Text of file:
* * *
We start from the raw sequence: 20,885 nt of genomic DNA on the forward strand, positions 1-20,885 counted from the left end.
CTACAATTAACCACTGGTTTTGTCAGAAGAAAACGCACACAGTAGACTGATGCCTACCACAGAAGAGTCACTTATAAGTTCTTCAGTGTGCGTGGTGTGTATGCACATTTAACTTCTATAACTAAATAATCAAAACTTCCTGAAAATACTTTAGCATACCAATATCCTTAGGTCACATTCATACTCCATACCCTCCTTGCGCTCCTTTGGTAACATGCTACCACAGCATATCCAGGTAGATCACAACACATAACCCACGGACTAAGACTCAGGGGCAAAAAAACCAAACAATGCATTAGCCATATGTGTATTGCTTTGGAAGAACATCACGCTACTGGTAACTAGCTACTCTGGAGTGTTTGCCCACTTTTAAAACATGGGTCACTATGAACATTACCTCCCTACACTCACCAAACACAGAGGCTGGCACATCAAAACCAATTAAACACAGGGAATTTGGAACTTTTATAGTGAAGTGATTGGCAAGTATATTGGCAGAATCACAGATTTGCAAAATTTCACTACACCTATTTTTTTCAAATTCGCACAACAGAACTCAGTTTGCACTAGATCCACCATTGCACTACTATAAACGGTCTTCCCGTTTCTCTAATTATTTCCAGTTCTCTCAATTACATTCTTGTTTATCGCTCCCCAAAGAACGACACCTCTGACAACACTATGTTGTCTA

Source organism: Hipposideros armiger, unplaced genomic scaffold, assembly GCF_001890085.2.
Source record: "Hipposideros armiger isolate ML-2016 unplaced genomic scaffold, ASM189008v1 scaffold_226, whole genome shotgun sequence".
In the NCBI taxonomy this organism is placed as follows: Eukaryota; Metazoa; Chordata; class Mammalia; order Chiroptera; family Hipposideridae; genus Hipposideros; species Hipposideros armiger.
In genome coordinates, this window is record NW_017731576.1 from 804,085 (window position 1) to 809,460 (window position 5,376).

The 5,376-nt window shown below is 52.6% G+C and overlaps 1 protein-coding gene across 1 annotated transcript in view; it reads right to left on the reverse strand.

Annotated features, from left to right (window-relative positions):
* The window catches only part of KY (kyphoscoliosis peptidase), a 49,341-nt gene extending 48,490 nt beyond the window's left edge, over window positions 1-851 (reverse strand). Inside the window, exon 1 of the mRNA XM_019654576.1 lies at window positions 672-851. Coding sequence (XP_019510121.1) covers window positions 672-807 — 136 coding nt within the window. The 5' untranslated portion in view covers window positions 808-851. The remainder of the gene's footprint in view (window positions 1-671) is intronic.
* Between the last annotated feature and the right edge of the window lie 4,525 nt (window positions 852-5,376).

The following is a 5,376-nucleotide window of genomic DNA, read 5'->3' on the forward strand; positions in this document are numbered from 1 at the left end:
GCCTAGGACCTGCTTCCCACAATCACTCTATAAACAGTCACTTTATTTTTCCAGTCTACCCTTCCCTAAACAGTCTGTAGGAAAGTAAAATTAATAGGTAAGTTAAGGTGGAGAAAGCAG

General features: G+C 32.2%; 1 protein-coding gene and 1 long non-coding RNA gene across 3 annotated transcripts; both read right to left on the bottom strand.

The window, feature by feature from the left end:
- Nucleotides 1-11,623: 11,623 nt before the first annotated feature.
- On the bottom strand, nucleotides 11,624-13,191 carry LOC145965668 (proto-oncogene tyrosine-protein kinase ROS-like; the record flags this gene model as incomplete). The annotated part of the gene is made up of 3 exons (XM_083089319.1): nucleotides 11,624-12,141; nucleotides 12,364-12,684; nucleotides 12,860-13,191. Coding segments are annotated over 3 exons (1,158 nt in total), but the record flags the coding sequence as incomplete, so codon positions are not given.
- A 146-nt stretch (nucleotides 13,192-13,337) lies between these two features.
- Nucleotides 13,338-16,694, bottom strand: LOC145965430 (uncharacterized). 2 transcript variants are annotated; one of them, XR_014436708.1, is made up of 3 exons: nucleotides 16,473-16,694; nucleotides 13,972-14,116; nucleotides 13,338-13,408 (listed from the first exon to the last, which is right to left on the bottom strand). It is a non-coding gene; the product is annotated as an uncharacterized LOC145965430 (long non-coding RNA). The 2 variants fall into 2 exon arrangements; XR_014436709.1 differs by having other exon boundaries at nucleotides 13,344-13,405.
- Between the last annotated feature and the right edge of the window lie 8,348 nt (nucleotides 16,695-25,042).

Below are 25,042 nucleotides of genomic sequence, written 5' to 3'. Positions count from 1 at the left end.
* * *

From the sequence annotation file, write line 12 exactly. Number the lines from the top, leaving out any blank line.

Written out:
GCCTAGGACCTGCTTCCCACAATCACTCTATAAACAGTCACTTTATTTTTCCAGTCTACCCTTCCCTAAACAGTCTGTAGGAAAGTAAAATTAATAGGTAAGTTAAGGTGGAGAAAGCAG